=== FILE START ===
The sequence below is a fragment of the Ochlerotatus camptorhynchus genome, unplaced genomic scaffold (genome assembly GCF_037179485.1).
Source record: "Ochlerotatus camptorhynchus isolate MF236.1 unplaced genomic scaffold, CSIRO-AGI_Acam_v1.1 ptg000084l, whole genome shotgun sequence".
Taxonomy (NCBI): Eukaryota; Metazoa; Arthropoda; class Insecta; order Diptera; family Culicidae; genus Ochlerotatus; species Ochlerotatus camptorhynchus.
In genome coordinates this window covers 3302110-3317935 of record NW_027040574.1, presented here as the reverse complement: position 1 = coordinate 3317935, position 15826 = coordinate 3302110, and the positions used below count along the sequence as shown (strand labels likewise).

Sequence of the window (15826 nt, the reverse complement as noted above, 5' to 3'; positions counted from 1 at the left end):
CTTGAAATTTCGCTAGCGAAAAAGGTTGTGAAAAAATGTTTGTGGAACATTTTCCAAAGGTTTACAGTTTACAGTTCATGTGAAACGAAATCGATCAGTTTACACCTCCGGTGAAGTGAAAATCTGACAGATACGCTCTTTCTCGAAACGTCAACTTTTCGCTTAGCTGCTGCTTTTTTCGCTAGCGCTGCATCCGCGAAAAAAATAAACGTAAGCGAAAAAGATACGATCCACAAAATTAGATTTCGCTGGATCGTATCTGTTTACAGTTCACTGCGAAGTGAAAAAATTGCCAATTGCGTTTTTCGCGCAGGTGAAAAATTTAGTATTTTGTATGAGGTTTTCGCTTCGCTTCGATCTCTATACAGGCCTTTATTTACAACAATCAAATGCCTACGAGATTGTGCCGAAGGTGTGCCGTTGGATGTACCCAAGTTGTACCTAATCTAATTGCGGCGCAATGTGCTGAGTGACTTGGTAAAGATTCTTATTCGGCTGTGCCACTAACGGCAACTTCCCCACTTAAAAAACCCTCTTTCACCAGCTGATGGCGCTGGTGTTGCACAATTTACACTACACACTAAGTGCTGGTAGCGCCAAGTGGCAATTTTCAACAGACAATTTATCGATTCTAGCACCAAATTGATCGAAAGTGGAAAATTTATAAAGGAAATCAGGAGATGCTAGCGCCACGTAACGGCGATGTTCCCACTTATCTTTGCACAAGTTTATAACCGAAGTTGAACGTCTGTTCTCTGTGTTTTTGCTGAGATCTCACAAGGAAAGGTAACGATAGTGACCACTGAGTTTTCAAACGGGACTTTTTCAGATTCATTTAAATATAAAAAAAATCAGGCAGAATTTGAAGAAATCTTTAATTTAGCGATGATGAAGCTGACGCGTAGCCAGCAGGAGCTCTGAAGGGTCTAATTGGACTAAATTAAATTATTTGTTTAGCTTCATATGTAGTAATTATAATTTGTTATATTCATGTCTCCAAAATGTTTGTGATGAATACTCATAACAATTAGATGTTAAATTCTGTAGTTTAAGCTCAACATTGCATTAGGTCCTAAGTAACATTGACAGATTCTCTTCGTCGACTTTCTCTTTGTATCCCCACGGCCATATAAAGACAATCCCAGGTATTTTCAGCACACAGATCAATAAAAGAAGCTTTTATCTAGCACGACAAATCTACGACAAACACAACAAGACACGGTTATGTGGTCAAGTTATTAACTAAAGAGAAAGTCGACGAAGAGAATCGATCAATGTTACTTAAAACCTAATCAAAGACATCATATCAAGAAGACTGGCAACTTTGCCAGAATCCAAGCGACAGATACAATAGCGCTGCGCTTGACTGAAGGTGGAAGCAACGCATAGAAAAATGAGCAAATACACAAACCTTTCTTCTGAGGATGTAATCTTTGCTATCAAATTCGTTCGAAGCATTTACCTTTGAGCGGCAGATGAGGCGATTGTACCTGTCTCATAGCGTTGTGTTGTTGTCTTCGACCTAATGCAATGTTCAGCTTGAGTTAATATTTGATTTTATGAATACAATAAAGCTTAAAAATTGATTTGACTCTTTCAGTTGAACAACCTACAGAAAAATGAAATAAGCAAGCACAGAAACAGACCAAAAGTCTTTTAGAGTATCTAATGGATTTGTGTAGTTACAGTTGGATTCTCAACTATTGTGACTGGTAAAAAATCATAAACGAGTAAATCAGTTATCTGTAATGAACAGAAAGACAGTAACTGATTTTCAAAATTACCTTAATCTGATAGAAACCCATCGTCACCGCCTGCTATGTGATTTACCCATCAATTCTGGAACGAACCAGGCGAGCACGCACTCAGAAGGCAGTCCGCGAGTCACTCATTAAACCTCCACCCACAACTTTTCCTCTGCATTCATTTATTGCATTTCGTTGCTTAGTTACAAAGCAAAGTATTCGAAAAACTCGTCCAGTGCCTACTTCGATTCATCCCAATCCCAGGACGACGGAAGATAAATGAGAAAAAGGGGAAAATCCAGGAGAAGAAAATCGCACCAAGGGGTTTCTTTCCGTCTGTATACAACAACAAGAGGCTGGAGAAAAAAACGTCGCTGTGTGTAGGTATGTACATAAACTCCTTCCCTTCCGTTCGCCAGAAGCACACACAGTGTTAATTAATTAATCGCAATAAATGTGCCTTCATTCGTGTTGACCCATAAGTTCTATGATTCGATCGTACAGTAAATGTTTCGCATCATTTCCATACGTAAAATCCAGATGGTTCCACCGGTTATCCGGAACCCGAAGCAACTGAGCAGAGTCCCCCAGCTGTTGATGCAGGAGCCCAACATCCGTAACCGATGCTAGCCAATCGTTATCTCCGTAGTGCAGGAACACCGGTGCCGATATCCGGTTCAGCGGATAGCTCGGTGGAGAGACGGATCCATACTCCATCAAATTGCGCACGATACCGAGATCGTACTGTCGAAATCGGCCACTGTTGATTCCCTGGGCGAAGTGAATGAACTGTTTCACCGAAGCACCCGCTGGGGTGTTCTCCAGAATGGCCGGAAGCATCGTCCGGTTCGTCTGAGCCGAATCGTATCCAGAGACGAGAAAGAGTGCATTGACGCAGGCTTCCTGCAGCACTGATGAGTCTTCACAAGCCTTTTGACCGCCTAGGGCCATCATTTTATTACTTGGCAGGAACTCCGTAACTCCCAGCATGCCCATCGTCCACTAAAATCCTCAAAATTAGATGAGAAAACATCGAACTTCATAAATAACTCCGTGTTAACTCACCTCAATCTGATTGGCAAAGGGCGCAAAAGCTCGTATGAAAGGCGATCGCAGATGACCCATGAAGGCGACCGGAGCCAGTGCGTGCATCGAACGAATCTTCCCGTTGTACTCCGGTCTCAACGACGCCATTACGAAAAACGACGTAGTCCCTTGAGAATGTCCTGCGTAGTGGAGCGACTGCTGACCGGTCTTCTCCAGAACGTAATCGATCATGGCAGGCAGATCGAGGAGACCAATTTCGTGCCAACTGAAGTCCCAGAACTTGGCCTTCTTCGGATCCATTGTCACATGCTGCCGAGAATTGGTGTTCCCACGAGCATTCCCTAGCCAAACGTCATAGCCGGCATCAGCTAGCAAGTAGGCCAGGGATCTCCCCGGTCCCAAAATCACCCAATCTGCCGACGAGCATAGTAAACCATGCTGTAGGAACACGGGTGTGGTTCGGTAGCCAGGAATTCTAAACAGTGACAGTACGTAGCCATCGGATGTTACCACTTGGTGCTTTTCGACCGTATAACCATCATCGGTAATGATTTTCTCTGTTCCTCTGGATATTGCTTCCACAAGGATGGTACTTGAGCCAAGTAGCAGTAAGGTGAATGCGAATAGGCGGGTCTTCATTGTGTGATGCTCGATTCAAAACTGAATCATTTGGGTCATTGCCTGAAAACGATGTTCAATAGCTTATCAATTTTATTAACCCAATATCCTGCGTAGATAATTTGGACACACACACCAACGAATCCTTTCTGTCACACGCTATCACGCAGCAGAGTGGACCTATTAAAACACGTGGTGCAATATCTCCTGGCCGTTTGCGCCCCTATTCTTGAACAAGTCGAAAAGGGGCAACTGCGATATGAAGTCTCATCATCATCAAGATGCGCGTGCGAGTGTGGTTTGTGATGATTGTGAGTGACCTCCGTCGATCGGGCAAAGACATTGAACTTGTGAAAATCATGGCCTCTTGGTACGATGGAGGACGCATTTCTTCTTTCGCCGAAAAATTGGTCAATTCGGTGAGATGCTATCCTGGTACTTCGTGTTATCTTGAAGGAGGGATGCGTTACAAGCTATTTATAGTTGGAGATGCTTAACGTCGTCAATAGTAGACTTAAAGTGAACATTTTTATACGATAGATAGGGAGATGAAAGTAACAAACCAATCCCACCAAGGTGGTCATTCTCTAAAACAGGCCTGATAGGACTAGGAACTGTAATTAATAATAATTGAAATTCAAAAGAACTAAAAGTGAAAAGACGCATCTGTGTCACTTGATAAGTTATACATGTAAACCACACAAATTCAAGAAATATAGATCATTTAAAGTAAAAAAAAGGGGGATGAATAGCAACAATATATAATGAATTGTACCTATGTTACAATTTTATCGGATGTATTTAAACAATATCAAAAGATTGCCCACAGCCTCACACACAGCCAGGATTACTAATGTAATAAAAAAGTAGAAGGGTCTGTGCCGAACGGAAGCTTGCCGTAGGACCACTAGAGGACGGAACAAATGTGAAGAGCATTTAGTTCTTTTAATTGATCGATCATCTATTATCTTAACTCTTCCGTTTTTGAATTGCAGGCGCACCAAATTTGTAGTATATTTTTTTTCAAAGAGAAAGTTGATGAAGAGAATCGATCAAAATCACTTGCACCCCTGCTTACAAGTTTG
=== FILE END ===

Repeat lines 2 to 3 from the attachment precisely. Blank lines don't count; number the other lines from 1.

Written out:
Source record: "Ochlerotatus camptorhynchus isolate MF236.1 unplaced genomic scaffold, CSIRO-AGI_Acam_v1.1 ptg000084l, whole genome shotgun sequence".
Taxonomy (NCBI): Eukaryota; Metazoa; Arthropoda; class Insecta; order Diptera; family Culicidae; genus Ochlerotatus; species Ochlerotatus camptorhynchus.